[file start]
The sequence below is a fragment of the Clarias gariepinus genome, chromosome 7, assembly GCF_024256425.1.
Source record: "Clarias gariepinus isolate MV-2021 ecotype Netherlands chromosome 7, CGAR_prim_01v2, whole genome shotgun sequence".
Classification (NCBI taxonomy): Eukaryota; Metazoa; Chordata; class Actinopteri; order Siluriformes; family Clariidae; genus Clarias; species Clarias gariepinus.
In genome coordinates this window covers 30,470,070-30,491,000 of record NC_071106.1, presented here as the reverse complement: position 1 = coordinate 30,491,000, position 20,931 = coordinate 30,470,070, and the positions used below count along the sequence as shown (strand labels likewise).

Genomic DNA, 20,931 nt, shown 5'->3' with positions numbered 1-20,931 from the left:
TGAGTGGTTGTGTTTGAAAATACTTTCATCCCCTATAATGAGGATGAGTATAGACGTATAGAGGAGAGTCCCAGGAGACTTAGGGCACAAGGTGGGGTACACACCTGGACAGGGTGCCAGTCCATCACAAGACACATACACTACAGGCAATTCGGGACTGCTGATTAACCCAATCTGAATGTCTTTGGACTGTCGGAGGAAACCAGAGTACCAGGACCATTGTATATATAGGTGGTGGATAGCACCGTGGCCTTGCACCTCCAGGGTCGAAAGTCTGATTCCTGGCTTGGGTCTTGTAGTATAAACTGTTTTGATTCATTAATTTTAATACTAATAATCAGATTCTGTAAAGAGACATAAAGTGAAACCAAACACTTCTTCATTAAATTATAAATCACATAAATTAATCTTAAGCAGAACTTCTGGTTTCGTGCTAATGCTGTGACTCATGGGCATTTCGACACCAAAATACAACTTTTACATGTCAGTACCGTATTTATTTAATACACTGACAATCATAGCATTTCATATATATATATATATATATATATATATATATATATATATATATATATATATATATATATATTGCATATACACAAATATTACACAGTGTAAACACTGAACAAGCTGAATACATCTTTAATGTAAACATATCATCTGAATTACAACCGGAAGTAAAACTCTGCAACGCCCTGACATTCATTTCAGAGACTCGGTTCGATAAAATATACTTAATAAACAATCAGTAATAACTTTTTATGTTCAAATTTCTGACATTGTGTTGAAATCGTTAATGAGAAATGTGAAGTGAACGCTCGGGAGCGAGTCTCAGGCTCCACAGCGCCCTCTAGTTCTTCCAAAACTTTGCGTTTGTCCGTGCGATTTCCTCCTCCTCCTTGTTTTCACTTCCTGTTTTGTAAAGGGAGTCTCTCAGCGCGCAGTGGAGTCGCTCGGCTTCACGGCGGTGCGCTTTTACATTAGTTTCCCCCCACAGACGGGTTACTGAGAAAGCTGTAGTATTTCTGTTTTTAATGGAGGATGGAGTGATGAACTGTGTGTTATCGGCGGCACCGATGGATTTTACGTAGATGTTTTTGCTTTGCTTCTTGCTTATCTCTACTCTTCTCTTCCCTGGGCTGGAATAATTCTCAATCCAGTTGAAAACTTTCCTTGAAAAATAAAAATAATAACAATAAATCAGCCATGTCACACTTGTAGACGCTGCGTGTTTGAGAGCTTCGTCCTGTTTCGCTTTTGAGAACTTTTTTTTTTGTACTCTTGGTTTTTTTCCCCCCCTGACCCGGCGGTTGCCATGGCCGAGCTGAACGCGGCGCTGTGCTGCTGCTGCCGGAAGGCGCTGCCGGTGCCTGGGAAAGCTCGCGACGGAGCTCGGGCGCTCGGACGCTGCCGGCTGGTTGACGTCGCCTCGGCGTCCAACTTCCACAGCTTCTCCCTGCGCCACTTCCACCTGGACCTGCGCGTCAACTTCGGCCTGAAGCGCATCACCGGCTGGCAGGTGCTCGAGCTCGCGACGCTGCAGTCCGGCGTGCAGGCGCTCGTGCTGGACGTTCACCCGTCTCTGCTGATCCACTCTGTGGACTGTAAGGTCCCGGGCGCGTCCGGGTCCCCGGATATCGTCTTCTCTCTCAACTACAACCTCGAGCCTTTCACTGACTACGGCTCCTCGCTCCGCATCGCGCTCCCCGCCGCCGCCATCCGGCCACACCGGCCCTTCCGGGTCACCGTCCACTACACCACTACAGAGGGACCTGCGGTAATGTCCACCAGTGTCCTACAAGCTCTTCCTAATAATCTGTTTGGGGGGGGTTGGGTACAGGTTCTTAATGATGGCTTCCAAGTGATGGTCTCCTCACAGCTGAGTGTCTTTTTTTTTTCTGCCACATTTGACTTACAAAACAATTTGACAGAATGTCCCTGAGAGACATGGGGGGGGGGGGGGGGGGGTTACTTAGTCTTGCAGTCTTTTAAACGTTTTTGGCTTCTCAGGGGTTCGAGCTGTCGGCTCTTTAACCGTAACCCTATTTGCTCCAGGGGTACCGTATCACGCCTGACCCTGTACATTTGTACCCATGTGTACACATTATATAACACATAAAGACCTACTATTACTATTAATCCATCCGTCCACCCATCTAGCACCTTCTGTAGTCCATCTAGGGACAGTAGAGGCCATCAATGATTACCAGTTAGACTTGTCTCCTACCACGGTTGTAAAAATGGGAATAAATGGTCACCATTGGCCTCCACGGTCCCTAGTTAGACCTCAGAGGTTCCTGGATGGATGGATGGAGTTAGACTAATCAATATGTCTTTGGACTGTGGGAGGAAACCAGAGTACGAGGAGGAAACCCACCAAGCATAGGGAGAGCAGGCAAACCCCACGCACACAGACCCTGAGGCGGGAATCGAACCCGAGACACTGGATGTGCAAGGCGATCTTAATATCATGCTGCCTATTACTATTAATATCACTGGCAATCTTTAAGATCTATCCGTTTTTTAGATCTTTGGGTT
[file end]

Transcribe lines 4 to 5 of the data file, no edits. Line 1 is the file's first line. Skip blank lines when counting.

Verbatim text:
In genome coordinates this window covers 30,470,070-30,491,000 of record NC_071106.1, presented here as the reverse complement: position 1 = coordinate 30,491,000, position 20,931 = coordinate 30,470,070, and the positions used below count along the sequence as shown (strand labels likewise).

Genomic DNA, 20,931 nt, shown 5'->3' with positions numbered 1-20,931 from the left: